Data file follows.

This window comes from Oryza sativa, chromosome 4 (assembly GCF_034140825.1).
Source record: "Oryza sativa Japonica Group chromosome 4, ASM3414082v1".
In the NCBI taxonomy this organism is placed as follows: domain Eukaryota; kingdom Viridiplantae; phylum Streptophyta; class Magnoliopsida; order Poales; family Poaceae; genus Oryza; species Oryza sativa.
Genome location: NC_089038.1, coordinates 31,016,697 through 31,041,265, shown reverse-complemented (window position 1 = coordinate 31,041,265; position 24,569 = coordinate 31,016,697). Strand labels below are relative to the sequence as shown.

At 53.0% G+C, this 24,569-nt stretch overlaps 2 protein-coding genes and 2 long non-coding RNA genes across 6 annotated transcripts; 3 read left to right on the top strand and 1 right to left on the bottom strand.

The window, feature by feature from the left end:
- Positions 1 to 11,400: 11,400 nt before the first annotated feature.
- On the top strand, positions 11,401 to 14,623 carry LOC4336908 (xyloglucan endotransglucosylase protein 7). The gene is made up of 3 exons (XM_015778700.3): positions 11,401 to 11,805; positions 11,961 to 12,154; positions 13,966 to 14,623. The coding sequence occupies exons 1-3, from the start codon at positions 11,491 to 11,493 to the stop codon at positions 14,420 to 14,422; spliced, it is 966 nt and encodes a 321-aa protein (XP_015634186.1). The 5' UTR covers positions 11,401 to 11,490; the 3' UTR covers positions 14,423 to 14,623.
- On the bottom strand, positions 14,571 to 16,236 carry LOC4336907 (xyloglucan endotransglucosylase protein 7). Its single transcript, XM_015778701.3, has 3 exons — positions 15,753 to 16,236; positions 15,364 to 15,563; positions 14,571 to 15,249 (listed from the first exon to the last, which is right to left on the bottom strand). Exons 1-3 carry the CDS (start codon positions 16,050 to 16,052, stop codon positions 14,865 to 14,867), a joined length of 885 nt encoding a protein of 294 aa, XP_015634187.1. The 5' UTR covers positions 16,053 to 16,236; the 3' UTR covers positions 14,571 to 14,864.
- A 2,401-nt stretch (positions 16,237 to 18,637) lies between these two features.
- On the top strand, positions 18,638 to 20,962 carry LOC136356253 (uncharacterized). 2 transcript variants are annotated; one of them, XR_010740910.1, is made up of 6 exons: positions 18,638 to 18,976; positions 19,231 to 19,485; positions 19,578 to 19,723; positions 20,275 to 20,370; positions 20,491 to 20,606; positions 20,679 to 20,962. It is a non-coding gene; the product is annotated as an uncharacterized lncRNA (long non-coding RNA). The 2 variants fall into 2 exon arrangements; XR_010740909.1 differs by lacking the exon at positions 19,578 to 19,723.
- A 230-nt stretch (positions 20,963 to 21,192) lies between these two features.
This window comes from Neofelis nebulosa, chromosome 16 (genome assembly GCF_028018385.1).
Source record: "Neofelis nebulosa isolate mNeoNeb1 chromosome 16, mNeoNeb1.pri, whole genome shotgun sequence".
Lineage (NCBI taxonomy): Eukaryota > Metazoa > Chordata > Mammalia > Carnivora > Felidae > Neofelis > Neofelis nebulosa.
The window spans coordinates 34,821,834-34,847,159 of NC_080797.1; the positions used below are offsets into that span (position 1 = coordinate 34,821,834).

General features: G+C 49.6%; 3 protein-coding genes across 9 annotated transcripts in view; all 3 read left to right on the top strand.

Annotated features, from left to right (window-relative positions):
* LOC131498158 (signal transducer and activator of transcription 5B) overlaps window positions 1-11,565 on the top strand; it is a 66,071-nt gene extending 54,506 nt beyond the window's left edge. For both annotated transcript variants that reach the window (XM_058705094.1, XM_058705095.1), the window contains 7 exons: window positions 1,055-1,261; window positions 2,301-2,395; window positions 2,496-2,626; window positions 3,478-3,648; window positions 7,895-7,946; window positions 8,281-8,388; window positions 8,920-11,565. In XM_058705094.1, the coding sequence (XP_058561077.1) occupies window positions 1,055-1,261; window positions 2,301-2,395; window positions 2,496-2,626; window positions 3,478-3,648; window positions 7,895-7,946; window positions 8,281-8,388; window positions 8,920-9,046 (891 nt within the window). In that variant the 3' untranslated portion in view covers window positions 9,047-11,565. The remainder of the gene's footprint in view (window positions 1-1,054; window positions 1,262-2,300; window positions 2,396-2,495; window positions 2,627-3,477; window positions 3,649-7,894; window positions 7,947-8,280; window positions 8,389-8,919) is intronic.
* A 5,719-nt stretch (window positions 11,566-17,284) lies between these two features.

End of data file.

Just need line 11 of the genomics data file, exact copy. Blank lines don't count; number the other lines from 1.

- On the top strand, positions 18,638 to 20,962 carry LOC136356253 (uncharacterized). 2 transcript variants are annotated; one of them, XR_010740910.1, is made up of 6 exons: positions 18,638 to 18,976; positions 19,231 to 19,485; positions 19,578 to 19,723; positions 20,275 to 20,370; positions 20,491 to 20,606; positions 20,679 to 20,962. It is a non-coding gene; the product is annotated as an uncharacterized lncRNA (long non-coding RNA). The 2 variants fall into 2 exon arrangements; XR_010740909.1 differs by lacking the exon at positions 19,578 to 19,723.